Widespread, severe drought gripped much of the Amazon Basin in 2010, straining the network of water that makes up the Amazon River. By December 3, one of the Amazon’s largest tributaries, the Negro River, reached a record-low 13.63 meters at the port in Manaus. These images, taken by the Moderate Resolution Imaging Spectroradiometer (MODIS) on NASA’s Terra satellite, illustrate the extent of the change in the river system.
The top image is from December 10, 2010, while the lower image was taken on December 9, 2008. The images include both infrared and visible light in a combination that highlights the presence of water of the ground. Clear water is black, while sediment-laden water, such as the Amazon River, is dark blue. Clouds are pale blue and plant-covered land is green. The city of Manaus is light tan.
The Negro River is significantly smaller in 2010 than in 2008. The most notable difference is in the braided channels northwest of Manaus. Many of the channels disappeared in 2010, and all are shrunken. The main body of the river near Manaus is narrower. Every body of water in the scene, including the Amazon River, also changed. Tan islands dot the Amazon where water had been in 2008.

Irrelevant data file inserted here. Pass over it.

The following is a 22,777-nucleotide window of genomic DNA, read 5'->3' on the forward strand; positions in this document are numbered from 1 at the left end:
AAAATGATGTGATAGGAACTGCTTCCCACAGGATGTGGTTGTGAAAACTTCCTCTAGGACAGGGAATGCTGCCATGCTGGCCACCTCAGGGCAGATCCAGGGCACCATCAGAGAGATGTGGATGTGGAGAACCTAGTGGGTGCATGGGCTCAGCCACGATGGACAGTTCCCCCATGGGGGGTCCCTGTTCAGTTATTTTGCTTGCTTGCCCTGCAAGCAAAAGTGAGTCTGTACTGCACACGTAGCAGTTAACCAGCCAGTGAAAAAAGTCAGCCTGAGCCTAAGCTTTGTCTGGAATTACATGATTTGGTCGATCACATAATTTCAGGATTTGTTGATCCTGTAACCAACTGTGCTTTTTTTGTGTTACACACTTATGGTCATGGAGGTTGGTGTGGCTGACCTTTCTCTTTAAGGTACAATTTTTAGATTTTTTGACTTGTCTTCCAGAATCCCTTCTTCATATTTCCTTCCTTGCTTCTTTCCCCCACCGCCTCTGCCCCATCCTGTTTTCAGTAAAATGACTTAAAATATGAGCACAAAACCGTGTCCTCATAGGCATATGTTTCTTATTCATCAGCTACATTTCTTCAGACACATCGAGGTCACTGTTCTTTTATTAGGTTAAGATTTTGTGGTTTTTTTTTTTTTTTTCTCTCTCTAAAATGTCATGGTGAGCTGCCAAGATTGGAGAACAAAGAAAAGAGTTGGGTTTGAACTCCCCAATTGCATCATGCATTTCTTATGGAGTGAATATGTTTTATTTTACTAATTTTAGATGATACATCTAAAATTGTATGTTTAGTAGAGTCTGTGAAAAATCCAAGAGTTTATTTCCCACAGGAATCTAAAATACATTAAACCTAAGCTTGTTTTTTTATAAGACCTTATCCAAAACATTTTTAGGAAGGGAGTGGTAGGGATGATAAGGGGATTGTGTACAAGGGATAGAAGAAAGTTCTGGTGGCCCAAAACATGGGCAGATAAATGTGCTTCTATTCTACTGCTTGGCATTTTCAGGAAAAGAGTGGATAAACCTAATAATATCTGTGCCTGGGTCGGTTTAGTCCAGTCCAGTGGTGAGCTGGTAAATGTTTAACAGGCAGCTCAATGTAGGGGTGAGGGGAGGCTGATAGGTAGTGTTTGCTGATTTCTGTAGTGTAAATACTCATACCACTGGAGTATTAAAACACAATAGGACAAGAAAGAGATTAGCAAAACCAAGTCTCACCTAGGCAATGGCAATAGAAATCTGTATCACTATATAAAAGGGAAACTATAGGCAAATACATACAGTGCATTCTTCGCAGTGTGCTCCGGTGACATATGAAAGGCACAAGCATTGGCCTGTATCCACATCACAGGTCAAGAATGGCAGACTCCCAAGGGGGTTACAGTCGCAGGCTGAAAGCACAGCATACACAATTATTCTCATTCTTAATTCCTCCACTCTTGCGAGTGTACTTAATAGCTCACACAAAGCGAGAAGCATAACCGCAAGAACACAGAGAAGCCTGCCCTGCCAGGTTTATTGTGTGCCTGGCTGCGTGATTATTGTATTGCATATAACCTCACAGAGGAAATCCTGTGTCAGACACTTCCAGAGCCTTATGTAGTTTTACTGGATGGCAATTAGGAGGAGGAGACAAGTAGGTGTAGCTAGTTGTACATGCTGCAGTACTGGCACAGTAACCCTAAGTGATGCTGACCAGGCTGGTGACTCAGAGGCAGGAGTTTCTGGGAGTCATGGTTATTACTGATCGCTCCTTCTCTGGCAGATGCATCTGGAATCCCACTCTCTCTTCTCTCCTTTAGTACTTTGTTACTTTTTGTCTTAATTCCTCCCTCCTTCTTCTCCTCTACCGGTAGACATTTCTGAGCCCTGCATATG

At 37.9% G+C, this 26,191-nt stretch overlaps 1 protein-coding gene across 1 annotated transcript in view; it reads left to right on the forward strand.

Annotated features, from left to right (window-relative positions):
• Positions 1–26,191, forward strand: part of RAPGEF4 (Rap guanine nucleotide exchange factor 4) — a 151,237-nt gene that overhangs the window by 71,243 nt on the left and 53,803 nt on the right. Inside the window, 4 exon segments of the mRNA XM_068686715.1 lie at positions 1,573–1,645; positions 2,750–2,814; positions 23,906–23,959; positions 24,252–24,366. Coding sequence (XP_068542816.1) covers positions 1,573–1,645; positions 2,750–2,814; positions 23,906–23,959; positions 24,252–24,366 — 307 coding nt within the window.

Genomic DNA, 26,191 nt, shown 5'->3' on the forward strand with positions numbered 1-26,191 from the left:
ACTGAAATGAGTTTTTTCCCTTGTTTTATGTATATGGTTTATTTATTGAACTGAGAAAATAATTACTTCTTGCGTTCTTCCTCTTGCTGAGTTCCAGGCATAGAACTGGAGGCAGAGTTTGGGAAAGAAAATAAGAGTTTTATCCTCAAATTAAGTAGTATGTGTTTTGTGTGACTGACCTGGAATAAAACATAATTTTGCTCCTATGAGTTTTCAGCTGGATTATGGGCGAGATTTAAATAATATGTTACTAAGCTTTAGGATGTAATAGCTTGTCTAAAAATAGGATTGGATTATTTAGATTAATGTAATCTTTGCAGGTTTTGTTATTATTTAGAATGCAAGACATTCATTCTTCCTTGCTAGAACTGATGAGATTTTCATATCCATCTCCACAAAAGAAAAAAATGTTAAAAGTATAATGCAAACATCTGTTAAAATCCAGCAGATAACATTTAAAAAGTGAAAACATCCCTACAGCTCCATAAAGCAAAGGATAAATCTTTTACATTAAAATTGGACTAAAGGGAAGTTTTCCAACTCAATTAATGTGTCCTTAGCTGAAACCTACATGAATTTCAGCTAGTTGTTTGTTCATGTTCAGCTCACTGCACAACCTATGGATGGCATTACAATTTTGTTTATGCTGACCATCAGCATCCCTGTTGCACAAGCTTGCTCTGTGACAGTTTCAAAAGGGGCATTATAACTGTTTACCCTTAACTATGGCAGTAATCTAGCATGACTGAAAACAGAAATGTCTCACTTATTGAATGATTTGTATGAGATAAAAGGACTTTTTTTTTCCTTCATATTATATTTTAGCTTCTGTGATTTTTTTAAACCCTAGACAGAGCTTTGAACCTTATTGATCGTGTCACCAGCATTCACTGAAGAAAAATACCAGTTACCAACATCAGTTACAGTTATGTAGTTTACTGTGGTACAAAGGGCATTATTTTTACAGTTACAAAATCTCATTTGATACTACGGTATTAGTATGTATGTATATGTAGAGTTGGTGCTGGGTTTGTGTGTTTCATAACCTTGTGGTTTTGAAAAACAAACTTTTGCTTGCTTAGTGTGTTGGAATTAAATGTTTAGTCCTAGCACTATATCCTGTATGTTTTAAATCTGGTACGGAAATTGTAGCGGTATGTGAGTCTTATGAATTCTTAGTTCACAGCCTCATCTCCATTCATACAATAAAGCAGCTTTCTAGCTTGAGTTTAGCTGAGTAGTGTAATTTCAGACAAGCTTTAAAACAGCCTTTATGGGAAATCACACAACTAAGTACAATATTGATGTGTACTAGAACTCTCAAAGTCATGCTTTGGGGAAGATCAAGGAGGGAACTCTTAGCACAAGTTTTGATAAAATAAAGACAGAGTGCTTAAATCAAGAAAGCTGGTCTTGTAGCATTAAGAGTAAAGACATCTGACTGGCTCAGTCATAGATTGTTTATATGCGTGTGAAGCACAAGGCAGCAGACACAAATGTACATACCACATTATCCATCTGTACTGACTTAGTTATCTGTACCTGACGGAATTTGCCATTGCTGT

According to news reports, the drop in the water level stranded villages that rely on the rivers for transportation and caused food and water shortages. The record low at the Negro River comes just 16 months after the river set a record high of 29.77 meters, flooding Manaus.
The 2010 drought occurred on the heels of a similar “once-in-a-century” drought in 2005. In both cases, the dry weather was connected to water temperatures in the tropical Atlantic Ocean, which were much warmer than normal through most of 2010. The warm water altered weather patterns, pulling rain to the north and keeping the Amazon dry. Low humidity and high temperatures accompanied the drought, leading to extensive fires and poor air quality.
NASA images courtesy the MODIS Rapid Response Team at NASA GSFC. Caption by Holli Riebeek.